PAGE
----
I’d like to borrow some insight from someone much smarter than me, Mr. John C. Maxwell. He seems to know a little bit about Leadership (Yes, that is sarcasm). I often compare the abilities of a “leader” to his “5 Levels of Leadership” model (for which he has composed one of my recommended reading books about). You can see the five-levels in graphical form there for visual reference as I mention them.
I don’t believe we, as in the Marine Corps, build leaders that are truly “Pinnacle” Leaders… Leaders that can develop other leaders that then can also replicate the development of more, leader-producing-leaders. I believe we train to Positional and Performance leadership, and fewer military leaders than we’d like to admit actually see the levels of Reproduction and even fewer to the level of a Pinnacle-Leader. We just rarely develop leader-producing-leaders. However, we do exceptionally well at developing leaders who can replicate accountability. Military leadership is much better at establishing strict followers of, well, followership than developers of leadership.
The missing link is that being a “leader” is easy when in middle management, which every “leader” in the military is at, to some varying degree. You have subordinates that you have to lead towards a common goal, consistently trying to achieve and set higher standards. But in the military, as in many large businesses and structures, a leader with subordinates is also subordinate to somebody. And that “leader” is kept on track, constantly reminded of their responsibilities and to whom they are accounted to. Under this structure, it makes it a bit easier to give the illusion that an organization is producing leaders. But I believe it is more accurate to say the organization is producing followers, exceptional followers, that can perform when given someone or something to be held accountable to or for.
The problem with Murray Barr, as is the case with many Marines, and veterans of other services, is that they are not only taught, but rigidly enforced and have engrained the willingness to perform to exceptional standards when they have someone to hold them ACCOUNTABLE to those standards. But what happens to those that were never taught how to hold THEMSELVES accountable to their own standards? What happens when a team, squad, or platoon leader isn’t there to remind them that certain behavior is expected of them? One may argue that any job will provide a manager or boss that will tell you what you are accountable for. This is correct and any good boss or manager should be clearly communicating to their employees what is expected of them. The difference is, in the military, you aren’t just told what you will be held accountable for from 9-5, but every aspect of your life is the responsibility of your senior leaders. They hold you accountable for everything from the smell of your breath to the cleanliness of your rifle.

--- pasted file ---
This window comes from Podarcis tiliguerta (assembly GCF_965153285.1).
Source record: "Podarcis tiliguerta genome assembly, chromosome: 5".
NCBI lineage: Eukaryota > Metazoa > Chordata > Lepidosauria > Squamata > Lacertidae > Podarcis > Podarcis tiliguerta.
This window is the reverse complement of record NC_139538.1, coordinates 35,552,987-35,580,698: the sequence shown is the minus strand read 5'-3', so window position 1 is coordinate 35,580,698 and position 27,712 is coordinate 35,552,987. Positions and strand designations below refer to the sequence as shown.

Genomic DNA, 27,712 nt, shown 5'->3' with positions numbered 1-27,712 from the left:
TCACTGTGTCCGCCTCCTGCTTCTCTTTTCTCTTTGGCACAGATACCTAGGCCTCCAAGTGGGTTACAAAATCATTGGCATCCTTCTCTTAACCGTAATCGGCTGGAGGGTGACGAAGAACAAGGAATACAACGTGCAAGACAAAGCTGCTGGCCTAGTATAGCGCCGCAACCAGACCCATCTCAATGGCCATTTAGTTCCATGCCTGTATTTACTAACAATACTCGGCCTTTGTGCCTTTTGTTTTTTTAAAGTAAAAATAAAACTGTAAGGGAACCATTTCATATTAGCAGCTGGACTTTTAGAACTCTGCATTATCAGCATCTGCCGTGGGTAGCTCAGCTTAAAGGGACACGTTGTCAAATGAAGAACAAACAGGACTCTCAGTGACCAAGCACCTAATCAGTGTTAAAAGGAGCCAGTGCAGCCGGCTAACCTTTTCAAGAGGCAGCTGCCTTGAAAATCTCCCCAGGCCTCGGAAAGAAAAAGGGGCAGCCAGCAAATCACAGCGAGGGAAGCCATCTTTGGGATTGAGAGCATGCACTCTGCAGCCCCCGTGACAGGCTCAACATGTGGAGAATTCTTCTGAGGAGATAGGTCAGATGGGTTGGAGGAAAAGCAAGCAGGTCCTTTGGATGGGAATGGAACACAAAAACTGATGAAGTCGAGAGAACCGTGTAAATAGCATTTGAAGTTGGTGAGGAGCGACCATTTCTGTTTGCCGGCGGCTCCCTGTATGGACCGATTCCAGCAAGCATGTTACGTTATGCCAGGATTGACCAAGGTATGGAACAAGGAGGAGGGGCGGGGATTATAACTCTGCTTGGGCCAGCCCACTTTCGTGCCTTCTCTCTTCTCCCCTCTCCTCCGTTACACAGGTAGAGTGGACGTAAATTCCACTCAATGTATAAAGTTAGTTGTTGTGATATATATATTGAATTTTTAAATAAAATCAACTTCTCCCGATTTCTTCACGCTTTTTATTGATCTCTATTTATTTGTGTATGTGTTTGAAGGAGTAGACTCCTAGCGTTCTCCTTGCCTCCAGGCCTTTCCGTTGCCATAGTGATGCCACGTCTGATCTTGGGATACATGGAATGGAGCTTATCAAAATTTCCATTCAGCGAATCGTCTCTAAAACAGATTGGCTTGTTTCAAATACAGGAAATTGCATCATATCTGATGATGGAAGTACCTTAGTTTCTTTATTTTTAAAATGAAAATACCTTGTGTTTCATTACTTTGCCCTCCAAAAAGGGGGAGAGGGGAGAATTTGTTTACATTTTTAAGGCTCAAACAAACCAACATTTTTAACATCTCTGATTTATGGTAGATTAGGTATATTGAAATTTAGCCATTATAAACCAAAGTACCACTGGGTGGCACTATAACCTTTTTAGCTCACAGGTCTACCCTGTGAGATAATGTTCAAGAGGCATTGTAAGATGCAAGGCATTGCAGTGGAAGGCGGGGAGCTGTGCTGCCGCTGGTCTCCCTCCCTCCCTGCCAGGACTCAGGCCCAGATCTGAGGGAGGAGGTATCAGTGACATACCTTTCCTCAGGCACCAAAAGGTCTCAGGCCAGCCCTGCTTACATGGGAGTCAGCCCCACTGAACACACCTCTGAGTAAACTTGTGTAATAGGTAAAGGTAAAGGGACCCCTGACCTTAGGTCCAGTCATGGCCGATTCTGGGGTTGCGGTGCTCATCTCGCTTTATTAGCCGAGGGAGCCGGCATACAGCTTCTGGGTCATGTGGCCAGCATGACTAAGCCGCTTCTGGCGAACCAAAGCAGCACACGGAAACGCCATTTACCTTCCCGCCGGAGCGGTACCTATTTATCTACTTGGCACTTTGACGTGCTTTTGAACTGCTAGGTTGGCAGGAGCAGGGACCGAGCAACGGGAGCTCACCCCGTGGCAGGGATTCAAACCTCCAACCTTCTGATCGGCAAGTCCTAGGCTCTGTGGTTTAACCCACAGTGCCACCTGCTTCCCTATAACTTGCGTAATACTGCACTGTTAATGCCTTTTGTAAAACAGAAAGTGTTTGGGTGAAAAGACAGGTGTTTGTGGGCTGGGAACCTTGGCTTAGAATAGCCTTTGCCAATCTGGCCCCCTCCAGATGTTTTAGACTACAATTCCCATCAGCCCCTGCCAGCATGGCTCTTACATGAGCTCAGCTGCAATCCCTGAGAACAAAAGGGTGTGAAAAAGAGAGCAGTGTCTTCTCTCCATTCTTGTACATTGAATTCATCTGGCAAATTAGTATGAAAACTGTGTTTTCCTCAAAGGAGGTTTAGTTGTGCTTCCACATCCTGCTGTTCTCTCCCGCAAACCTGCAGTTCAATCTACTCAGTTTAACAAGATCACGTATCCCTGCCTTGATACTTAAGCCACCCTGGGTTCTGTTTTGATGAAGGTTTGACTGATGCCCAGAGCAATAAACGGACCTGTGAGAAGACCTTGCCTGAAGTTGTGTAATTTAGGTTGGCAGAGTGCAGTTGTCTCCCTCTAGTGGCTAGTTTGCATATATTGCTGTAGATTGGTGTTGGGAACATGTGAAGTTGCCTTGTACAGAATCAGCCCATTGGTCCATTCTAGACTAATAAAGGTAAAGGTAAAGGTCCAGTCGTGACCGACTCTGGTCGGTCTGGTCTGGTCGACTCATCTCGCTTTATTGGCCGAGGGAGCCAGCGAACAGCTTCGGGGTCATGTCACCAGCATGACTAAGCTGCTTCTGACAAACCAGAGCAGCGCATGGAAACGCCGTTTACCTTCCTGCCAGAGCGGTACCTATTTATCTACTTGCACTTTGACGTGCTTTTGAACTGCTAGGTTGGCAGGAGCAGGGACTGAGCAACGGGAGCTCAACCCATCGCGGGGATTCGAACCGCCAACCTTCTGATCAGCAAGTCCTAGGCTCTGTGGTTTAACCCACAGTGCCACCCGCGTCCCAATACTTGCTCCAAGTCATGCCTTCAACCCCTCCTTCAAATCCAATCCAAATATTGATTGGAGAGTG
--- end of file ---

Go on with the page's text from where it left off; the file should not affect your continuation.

Junior Military members that never make it into a seasoned, experienced, and truly Leadership-bearing, leadership role never learn leadership beyond BEING accountable to someone and actually understand the how, why, and need for HOLDING oneself and others accountable. Junior leaders and junior members of the military never really learn to wholly understand the need for accountability and development for the sake of being able to make the right decision… or if I may quote myself, in order to, “Do what you’re supposed to do”. This argument could be extrapolated into the problem with over regulating laws that take away the populations learning ability to decide what is right or wrong morally and ethically, versus “knowing” something is right or wrong because it is legal or illegal. That is a debate for another place, and another blog.
Mavens, Connectors and The Salesmen…. All credit due to Malcolm Gladwell and his amazing book, The Tipping Point.
I’m out to eat at restaurant A, and notice a server/bartender from restaurant B (also located nearby). Not in uniform, she knew nearly half of the customers at restaurant A. They didn’t just recognize her, she knew them and their stories. And they knew hers… It was then, I saw it… She was, or rather is, a connector!
I began to notice this, and got excited that I was able to recognize it. But then I quickly thought to observe her interactions with the customers. I wanted to further see if she was popular as just a moderately attractive “waitress” or if my snap assessment of her connector-hood, was correct.
I think her being attractive is not really a factor… When she talked with all who she knew, she listened, acknowledged, and recognized all her “fans” individually. I was thinking… “sure, everyone talks to a bartender.. But, she wasn’t even in the place she worked. She was at a competitor’s location! And I don’t recall such a social, and known beyond, “I recognize you from B” waitress, server, or bartender.
So, is the natural ability to communicate with people what is so instinctive to those we call connectors? Is that the hiding-in-plain-sight secret of connectors?
As I prepare for my transition from active duty, after 9 years, into the civilian and corporate world I have been doing my best to keep busy. At times I find myself frustrated; frustrated in a way that I don’t feel like I am creating value… and I think I know why.
Being “busy” is not necessarily the opposite of being lazy…or even inactive. Let’s be honest, who really likes to be “busy”? Nobody likes to do “busy work”. To be completely honest, I absolutely abhor “busy work”. I hate to do it, and I refuse to assign it. In the opposite, I LOVE being productive! The two are clearly different. Recognizing that will increase the value we find in the task we set for ourselves. Not because the task or activity magically becomes more valuable, but because our awareness allows us to consciously task ourselves with productive activities, not busy work.
Busy all too often becomes, doing things that consume our resources (mental, physical and spiritual) and takes away from doing what we need to get done — takes away from creating value.
Productive is actively seeking to and getting the most accomplished while bringing us the most value from the amount of resources we use to accomplish the tasks.
With that, don’t expect to find me “keeping busy” — I’ll be keeping productive!